Bird Year: 10,000 miles by bike, boot and boat for birds

Fifteen-year-old Malkolm Boothroyd loves birds. He loves them so much that, at the age of 12, he had his own radio series about northern birds on CBC-Yukon. Before he turned 13, he was the subject of a film entitled Malkolm the Birder Boy- Search for the Bluethroat, a quest to spot his favorite species. Now, at the age of 15, he has convinced his parents to accompany him on the ultimate birding adventure: Bird Year.

In the world of bird enthusiasts, a “Big Year” is a celebration of birds, a quest to observe (and positively identify) as many bird species as possible during that year.

Malkolm’s family will be putting a new twist on the “Big Year” with their Bird Year project. During this year, Malkolm, accompanied by his parents, Wendy Boothroyd and Ken Madsen, will travel 10,000 miles by non-fossil-fuel dependent transportation (including bicycling, walking, and sailing), from their home in the Yukon, down the Alaska Highway, along the western coast of the United States, and east to Florida. The trio’s schedule has them finishing their trip in June of 2008, with a sailing trip to the Dry Tortugas.

In order to take a year off from school to complete this journey, Malkolm had to diligently complete three years’ worth of studies in two.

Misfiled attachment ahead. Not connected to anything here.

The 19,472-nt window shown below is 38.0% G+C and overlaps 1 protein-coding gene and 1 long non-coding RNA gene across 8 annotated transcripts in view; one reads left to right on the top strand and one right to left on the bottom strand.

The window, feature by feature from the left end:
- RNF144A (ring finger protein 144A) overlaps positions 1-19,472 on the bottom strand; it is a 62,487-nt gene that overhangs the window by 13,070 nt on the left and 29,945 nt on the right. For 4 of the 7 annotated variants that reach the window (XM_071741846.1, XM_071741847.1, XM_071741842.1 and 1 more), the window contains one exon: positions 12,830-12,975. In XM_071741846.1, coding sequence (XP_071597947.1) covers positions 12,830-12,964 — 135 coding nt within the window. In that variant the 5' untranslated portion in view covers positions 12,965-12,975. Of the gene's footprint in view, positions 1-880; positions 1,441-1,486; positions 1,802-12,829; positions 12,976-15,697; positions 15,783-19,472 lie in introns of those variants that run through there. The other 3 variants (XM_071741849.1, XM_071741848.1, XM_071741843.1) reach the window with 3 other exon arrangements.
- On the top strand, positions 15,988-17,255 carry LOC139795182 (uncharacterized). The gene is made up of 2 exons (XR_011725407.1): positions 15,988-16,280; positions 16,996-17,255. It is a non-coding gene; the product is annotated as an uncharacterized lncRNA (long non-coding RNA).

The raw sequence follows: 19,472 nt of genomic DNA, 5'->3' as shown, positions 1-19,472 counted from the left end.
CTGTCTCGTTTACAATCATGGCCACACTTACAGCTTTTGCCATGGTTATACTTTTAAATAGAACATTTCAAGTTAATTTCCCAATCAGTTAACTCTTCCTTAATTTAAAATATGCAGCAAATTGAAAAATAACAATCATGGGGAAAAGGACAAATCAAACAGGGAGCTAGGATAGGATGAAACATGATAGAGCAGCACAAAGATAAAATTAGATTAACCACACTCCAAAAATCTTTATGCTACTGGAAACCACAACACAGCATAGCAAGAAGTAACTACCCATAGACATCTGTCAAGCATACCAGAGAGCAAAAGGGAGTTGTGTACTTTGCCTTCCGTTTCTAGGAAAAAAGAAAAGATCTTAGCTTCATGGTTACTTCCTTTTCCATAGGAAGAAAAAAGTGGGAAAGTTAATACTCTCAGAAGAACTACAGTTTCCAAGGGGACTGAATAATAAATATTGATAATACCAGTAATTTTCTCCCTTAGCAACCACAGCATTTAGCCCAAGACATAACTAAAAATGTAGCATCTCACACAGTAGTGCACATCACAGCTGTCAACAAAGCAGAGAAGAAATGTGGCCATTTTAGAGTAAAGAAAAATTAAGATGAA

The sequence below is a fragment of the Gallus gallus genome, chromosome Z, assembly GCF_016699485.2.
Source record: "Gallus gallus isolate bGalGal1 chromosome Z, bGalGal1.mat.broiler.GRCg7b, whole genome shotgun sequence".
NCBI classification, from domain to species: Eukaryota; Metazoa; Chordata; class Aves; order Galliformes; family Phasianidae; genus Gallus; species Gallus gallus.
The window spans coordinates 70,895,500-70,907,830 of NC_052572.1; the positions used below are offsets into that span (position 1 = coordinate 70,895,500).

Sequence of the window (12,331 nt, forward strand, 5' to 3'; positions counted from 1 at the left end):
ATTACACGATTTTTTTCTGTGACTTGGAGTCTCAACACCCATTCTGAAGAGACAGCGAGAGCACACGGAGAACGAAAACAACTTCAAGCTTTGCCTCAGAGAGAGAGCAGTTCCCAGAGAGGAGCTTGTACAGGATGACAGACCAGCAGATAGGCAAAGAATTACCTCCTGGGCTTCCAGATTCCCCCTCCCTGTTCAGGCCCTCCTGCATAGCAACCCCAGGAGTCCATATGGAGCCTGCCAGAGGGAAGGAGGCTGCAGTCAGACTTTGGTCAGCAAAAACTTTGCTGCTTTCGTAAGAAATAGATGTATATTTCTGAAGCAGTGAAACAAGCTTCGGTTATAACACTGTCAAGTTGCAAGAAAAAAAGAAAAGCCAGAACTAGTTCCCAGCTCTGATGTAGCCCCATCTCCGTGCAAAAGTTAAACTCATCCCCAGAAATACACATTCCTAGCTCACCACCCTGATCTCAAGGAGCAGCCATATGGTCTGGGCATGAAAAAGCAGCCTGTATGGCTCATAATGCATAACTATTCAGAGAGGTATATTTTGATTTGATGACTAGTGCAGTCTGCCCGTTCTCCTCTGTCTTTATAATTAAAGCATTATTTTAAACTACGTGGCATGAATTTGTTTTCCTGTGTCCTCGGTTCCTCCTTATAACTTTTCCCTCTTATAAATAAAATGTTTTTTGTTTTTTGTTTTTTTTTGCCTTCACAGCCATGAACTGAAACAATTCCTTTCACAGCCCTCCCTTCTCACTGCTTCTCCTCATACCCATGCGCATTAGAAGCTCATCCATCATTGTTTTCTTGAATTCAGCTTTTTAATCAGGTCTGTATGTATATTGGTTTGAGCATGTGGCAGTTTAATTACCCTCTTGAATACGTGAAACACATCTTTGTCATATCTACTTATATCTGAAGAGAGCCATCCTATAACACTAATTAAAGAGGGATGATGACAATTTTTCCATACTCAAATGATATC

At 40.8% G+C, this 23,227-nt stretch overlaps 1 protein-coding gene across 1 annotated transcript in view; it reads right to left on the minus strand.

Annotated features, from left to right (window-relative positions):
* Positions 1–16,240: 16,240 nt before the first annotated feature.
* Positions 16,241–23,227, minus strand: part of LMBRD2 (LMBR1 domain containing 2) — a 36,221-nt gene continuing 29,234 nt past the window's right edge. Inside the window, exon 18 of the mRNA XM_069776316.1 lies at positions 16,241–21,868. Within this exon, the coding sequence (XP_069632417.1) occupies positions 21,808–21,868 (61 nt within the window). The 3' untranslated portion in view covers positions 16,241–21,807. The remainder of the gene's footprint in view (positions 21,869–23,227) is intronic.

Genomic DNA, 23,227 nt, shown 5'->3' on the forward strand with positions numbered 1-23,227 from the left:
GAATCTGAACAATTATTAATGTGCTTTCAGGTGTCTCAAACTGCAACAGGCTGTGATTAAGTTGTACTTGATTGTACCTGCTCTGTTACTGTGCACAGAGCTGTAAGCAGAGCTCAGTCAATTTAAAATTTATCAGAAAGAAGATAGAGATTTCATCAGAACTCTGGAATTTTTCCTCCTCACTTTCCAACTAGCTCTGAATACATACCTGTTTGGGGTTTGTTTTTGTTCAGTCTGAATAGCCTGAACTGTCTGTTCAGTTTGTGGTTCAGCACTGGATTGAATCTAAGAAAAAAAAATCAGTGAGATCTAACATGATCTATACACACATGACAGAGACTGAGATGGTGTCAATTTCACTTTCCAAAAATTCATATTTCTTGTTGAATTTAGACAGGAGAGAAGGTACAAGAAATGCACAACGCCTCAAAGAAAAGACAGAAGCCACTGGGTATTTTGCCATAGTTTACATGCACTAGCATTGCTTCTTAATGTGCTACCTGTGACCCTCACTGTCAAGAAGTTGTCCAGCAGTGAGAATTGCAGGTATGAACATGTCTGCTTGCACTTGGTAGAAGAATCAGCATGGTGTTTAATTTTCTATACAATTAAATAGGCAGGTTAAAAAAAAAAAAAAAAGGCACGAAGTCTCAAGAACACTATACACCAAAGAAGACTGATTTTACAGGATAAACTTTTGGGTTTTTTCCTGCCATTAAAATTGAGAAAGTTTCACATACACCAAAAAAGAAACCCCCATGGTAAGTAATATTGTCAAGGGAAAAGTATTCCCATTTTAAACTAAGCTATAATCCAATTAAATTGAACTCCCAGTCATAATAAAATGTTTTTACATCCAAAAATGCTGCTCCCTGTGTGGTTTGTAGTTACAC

The family will be recording their adventures along the way, as well as their efforts in bird protection, in their Bird Year Blog.

Though 10,000 miles of fossil-fuel travel is a lot for a person in a year, some of the migratory birds they are seeking to protect travel much further. The Arctic Tern flies 24,000 miles annually, traveling to the Antarctic and back to the Arctic.

Malkolm and family encourage blog readers to participate in their Bird Day Challenge to help readers increase their personal birding awareness while helping raise money to protect avian species.

Posted by | Comments (1)  | June 28, 2007
Category: Notes from the collective travel mind

One Response to “Bird Year: 10,000 miles by bike, boot and boat for birds”

  1. Alan Bender Says:

    Wow what a great way to come of age. Bikes and Birding go so well together. It is part of the “Ride Slowly” movement -‘not just for food anymore!’

    When it comes to recording bicycle routes visit one of nicest Web 2.0 apps I know of,
    >>>: Bikely – share your routes